Tag Archives: Alexandra Stafford

Babe, the Sheep-Pig

reviewed at the Mercury Theatre, Colchester on 2 August

It’s not surprising that Dick King-Smith’s book The Sheep-Pig has won hearts since 1983. The eponymous hero Babe is a heart-stealer, well personified in the realistic puppet ably manipulated by Jonathan Cobb in Katie Posner’s new production of the David Wood stage adaptation for the Mercury Theatre.

You may never have been within touching proximity to a sheep or a pig until it reaches your plate, but farm animals of all kinds have parading before us from earliest childhood, in picture books, bedtime stories and television animation.

Sheep-dog trials have become a television favourite. Is it the unpredictability – so much depends on animal as well as human behaviour?  Or is it that they blend a unique combination of scenic location with hard-learnt skills?

Babe’s mentor on Mr and Mrs Hoggett (Gareth Clarke and Heather Phoenix)’s farm is sheep-dog Fly (Jessica Dyas). Dyas establishes a rapport with the young audience  from her first entrance as she introduces the bewildered piglet to the other animals.

These include the supercilious cat (Rachel Hammond), the blowing-his-own-trumpet cockerel (Joseph Tweedale and the strutting turkey (James Peake). Not that country life is all sunshine and fodder. it also harbours both human and animal predators.

Among the victims is old ewe Ma (Ebony Feare). The picture-book settings and animal costumes by Sara Perks work well, as does Alexandra Stafford’s lighting; the catchy score is by Richard Reeday.

There are occasions when one feels that adult audience members are there as a sort of penance. This is one of those shows which appeals on all age levels, clever enough to hold grown-up attention while subtly draping the central philosophy of courtesy as well as skill with an almost hypnotic rhythm.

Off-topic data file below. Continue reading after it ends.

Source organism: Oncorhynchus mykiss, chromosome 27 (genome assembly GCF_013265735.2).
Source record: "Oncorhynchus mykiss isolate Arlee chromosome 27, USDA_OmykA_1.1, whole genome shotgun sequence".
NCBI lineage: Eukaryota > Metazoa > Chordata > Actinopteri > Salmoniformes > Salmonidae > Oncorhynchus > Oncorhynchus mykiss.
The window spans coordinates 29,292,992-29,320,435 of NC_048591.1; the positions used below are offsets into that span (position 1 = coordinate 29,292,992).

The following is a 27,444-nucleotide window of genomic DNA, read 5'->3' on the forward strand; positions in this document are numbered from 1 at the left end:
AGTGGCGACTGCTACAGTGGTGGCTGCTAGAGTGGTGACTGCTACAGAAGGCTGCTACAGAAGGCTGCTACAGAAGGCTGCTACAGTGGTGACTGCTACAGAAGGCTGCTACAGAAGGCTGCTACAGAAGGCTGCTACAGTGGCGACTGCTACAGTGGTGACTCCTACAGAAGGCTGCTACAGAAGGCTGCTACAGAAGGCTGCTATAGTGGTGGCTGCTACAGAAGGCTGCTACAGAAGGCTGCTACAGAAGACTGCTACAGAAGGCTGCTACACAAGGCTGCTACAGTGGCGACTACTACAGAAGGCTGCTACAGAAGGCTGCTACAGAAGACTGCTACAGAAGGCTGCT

Five star rating.

Babe, the Sheep-Pig runs at the Mercury Theatre, Colchester until 26 August with daytime performances.

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Filed under Family & children's shows, Reviews 2018

The Ladykillers

reviewed at the New Wolsey Theatre, Ipswich on 13 September

It by no means detracts from the excellent performances by the animated cast members to say that the runaway star of Graham Linehan’s stage version of the Ealing Studios 1955 hit The Ladykillers is Foxton’s set.

This is the beautifully detailed exterior (we are still mired in postwar scarred buildings with make-do interiors) of Mrs Wilberforce’s house in the noisy shadow of St Pancras railway station, complete with working signals and billowing clouds of steam.

Mrs Wilberforce (Ann Penfold) and Constable Macdonald (Marcus Houden) are solving what she thinks is a refugee Nazi problem and he knows is simply the local newsagent who has a strong North Country accent. It isn’t the first time he has had to correct her imagination. Her next visitor, hoping to rent the room she has advertised to let, is Professor Marcus (Steven Elliott).

Swathed in a serpentine college scarf (which provides a running joke throughout the play) he is, of course, the mastermind behind a planned bullion heist. His brain may have worked it out to the last detail and split second, but that’s to discount his motley crew of accomplices.

They include Graham Seed’s Major Courtney, a self-proclaimed war hero with a penchant for women’s clothes; this is a cleverly nuanced performance which shows the pain behind the necessary pretense of thorough-going masculinity. Then there’s Cockney spiv and wideboy Harry (Sam Lupton), who’s not as bright as he thinks he is.

Brain-damaged former boxer One-Round is played by Damien Williams as everybody’s stooge while Louis Harvey is that thoroughly nasty piece of flick-knife violence Louis Harvey. Director Peter Rowe keeps the action fast-moving while lighting designer Alexandra Stafford and composer-sound designer Rebecca Applin make notable contributions.

This is a co-production between the New Wolsey Theatre, Ipswich, the Queen’s Theatre, Hornchurch and the Salisbury Playhouse. I suspect it will be just as enthusiastically received in the other venues as by the Ipswich audience. We all thoroughly enjoyed ourselves.

Five star rating.

The Ladykillers runs at the New Wolsey Theatre, Ipswich until 30 September with matinées on 16, 19, 20, 23, 27 and 30 September. It transfers to the Queen’s Theatre, Hornchurch between 3 and 17 October.

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